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Tuesday, 26 June 2018
Page: 6481


Mr TED O'BRIEN (Fairfax) (16:03): On the front page of The Australian today we again see an article on the withdrawal by the Australian National University from negotiations with the Ramsay Centre for Western Civilisation. I do not know any more than other people in this House. I'm not privy to confidential information, so I'm no expert in that debate, but I am deeply concerned that it is symptomatic of a broader issue, and that is a dilution of our values as a Western civilisation. At the end of the day, the liberal democracy that we celebrate in this chamber is built on values. Those values are very strongly Western values. I would say, more than any other Western country in the world, better than elsewhere, Australia has embodied those values of both Christianity and Enlightenment. By virtue of our history, Christianity and Enlightenment did not have the same clash: they coexisted. And that is why we created a country that can, for example, embrace multiculturalism so well—so strong are our values.

What we see with the Australian National University's rejection of a new course on Western civilisation is symptomatic of a lack of leadership through other institutions when it comes to fostering those key values of our liberal democracy: freedom, equality, justice and so forth. Unless we have our key institutions fostering such values, then, indeed, our civilisation will decline. Most students of international affairs or, even, of history would be familiar with Samuel Huntington's The Clash of Civilisations? where he talked about the fault lines of this century coming down to a clash of civilisations. Probably the most celebrated book last year on the same topic was by another Harvard academic, Graham Allison, who talked about the Thucydides trap and questioned the civilisations of the United States and the West and the Sinic civilisation.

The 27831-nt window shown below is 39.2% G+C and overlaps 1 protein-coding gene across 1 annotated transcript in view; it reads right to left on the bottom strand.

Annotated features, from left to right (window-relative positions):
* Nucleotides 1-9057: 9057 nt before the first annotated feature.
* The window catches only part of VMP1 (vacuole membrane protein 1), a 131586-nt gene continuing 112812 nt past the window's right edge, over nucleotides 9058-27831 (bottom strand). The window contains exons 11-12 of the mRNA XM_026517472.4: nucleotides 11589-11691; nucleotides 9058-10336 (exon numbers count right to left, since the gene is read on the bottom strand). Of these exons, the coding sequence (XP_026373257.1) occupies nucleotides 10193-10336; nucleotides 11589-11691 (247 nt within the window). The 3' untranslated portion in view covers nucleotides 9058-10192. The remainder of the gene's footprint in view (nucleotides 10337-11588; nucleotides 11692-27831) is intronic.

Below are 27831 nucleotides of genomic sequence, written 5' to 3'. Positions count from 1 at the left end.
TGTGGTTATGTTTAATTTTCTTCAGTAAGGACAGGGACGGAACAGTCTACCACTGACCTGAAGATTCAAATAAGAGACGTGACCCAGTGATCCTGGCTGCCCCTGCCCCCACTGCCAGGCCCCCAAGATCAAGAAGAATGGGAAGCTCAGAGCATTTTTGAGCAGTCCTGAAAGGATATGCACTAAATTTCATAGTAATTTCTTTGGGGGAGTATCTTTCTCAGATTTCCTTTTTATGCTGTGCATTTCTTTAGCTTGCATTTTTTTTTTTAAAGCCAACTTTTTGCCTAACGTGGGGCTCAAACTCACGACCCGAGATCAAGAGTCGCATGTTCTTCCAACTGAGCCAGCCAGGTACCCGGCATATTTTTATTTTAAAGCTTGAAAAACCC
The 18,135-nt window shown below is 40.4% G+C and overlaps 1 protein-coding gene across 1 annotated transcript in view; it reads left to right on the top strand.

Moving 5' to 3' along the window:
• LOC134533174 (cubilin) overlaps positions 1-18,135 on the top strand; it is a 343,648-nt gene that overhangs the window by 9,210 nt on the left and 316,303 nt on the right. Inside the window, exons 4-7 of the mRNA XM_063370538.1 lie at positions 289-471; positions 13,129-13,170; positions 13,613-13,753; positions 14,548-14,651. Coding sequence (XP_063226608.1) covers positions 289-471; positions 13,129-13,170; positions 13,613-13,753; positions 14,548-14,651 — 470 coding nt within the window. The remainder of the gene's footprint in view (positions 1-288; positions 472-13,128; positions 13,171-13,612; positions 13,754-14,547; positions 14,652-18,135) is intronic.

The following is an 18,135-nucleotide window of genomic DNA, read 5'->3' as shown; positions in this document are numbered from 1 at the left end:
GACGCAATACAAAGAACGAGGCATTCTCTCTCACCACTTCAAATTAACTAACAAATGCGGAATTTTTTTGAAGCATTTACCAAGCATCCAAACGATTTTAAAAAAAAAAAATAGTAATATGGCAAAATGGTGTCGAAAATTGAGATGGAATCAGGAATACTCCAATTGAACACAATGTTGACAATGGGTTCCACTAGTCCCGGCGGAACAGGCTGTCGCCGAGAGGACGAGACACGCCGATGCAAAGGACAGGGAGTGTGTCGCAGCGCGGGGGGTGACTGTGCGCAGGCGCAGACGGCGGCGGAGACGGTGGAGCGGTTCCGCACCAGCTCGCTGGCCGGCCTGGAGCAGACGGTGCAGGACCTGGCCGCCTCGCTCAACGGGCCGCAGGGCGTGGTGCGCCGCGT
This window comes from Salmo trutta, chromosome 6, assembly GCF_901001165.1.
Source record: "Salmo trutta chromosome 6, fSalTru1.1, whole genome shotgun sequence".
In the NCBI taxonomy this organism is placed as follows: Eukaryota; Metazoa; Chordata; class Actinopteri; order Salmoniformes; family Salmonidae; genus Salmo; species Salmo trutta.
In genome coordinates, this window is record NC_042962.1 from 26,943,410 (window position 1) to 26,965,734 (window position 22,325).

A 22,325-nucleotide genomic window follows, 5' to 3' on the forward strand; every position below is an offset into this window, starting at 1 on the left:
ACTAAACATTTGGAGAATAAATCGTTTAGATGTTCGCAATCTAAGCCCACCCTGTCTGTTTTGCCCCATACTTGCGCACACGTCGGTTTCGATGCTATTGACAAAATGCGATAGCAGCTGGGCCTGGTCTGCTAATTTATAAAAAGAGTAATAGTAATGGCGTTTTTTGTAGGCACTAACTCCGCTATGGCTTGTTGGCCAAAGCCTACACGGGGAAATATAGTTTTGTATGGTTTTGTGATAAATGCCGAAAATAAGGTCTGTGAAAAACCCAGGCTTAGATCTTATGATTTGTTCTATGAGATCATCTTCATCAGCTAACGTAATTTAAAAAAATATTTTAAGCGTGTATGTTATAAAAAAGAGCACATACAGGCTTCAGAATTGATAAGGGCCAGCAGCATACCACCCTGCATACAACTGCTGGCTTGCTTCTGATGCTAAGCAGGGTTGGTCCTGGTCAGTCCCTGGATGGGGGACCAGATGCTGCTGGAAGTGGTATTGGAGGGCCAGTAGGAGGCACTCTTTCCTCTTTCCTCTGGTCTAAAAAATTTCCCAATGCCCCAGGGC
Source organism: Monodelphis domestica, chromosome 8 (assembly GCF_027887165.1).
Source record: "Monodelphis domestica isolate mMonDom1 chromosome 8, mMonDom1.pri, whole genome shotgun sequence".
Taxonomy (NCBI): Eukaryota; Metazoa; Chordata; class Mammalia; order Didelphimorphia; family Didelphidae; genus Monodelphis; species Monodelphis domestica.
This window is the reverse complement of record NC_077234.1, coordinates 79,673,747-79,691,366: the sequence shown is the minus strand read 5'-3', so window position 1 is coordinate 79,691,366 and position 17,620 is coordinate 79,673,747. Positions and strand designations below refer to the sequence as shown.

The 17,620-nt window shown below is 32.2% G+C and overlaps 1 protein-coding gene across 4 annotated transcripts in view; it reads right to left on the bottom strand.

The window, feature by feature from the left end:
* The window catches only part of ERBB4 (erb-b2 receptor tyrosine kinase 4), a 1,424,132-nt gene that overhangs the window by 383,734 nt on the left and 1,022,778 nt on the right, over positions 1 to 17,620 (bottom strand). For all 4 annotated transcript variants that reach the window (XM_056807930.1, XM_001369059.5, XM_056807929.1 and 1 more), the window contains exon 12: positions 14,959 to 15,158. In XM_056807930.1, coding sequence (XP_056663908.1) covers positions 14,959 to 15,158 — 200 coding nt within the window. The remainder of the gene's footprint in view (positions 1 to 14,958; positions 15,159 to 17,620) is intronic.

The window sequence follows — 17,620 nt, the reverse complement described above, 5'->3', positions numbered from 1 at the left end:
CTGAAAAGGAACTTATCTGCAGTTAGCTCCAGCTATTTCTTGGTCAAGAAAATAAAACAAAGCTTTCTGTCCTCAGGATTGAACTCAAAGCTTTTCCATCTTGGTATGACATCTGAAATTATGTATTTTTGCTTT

Regardless of whether you buy into these sorts of theories, there's one thing that we can do as a country, as we face an uncertain future. We can pull down hard and double down on the values that define who we are as a nation. Those values are Western values. And, unashamedly, that is why this government's foreign policy white paperstarts with an anchoring to those values, and I ask other institutions across Australia to do the same.